Texas city's emergency evacuation gains recognition for planning and continuity of operations
| 01.19.2007 | 07:30:16 | Views: 3401 | ID:
January 19 '07: In the late summer of 2005 as Hurricane Rita bore down on the Gulf Coast region, city emergency management planners in Galveston, under the direction of Mayor Lyda Ann Thomas worked out an emergency evacuation plan that proved so effective, all 60,000 residents and 3,200 disabled citizens were evacuated from the island community safely before the storm hit.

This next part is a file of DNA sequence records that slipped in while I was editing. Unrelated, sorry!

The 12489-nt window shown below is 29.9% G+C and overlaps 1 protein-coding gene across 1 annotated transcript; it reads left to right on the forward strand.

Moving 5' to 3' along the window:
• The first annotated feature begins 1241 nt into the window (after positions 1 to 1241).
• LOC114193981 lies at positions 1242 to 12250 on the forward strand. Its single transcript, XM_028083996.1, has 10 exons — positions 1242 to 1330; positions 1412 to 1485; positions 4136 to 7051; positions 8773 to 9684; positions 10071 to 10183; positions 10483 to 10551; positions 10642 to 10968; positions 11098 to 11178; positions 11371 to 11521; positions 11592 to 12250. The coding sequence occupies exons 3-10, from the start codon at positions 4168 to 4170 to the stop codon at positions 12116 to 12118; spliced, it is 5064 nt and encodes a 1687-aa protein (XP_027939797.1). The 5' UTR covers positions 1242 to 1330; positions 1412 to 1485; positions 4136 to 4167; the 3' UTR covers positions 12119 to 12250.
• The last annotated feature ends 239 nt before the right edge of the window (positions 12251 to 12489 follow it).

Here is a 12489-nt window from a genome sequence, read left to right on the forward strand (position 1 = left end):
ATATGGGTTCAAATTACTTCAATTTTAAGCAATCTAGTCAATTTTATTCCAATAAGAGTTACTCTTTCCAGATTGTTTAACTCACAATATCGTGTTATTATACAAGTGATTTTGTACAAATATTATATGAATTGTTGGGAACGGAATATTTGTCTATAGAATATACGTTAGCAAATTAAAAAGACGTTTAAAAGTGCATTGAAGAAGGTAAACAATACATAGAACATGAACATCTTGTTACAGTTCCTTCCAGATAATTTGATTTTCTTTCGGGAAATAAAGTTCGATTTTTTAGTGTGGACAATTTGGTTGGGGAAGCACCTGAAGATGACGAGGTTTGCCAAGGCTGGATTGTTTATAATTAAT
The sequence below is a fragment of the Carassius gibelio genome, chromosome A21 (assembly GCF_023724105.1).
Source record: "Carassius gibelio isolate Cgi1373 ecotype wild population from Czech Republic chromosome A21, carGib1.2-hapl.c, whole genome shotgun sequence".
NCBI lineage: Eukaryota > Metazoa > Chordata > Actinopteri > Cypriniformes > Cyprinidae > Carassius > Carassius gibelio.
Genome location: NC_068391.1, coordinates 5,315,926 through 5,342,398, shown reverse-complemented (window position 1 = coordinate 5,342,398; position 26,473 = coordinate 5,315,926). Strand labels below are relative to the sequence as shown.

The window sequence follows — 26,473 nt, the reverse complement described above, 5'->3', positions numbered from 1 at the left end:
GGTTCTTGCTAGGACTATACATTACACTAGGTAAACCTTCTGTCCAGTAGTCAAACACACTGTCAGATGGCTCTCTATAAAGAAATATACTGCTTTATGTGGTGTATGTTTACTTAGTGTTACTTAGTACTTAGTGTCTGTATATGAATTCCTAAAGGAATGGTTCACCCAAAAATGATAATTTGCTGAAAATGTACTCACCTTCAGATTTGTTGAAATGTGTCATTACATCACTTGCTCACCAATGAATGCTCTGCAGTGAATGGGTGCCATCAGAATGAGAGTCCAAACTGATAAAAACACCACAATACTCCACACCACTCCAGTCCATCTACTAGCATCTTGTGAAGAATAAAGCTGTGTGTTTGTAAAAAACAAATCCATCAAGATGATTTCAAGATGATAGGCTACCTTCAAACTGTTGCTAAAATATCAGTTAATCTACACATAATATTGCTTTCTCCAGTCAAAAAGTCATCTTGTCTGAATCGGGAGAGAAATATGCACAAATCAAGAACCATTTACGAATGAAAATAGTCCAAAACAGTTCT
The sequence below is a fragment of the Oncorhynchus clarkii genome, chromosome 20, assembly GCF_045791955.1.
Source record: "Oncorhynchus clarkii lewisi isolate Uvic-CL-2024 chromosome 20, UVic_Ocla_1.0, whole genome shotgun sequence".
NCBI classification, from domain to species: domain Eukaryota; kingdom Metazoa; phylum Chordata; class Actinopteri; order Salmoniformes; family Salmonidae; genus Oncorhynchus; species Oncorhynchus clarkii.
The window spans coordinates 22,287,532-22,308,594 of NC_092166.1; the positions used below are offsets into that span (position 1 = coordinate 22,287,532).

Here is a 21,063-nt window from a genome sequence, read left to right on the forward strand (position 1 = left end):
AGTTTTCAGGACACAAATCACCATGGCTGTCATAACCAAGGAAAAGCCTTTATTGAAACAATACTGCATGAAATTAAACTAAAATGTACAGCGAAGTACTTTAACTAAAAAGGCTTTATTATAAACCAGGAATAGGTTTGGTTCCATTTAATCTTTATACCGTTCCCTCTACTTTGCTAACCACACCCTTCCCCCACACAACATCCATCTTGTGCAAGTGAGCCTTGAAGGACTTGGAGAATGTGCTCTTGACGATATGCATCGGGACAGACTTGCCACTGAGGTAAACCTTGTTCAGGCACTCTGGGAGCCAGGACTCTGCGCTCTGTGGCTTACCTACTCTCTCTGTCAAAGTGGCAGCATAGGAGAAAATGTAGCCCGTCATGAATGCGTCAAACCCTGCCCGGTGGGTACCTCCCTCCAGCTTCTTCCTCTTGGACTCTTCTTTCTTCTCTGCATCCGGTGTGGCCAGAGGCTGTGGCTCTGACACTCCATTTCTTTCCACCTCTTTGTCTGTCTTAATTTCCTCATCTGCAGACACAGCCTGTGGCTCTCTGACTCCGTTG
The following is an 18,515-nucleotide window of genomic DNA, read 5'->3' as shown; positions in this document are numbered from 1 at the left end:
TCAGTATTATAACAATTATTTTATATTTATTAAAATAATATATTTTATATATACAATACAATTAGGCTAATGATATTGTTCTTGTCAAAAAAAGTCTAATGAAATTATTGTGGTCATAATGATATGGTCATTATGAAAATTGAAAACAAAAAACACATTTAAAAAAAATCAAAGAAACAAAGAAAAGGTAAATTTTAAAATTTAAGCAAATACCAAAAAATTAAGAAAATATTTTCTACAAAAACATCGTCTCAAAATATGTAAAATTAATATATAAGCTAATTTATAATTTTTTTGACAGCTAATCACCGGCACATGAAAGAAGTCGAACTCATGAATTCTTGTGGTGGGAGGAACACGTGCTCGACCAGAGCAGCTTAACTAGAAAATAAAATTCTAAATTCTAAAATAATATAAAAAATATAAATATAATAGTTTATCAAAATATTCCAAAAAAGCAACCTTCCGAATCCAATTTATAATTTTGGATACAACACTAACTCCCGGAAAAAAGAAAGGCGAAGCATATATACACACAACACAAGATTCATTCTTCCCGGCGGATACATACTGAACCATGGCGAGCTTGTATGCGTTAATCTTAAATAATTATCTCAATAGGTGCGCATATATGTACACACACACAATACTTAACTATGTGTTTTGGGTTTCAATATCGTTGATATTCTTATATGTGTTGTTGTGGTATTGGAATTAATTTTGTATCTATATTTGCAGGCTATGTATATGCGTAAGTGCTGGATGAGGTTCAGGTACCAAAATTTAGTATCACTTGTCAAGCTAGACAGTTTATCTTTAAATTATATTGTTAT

Thomas' efforts were recognized this week during a summit of community leaders organized by the National Council on Readiness and Preparedness when the mayor was awarded a Best Practices Award. NCORP Chairman Jim Gilmore, former governor of Virginia during the 9/11 terrorist attacks said of the plan, "If you are prepared for a hurricane, you are, practically, prepared for terrorist event."The plan relied on the citizen response teams "who identify the elderly, mentally ill, those without vehicles or owners of unreliable vehicles, the homeless and others who may need bus transportation off the island," the Houston Chronicle reported according the Galveston Co-Chair of the Citizen Response Teams Stan Blazyk. Under the plan, the city hands over control of its operations to the mayor 100 hours before the storm hits. At 72 hours before, telephone messages go out to the community and a voluntary evacuation is called. By 48 hours, the evacuation is mandatory. 24 hours before the storm hits, all city officials remaining in the city retreat to three pre-designated shelters. And to help continuity of operations, the city has a 90-day emergency disaster fund "so it can operate after a disaster," the Chronicle reported.
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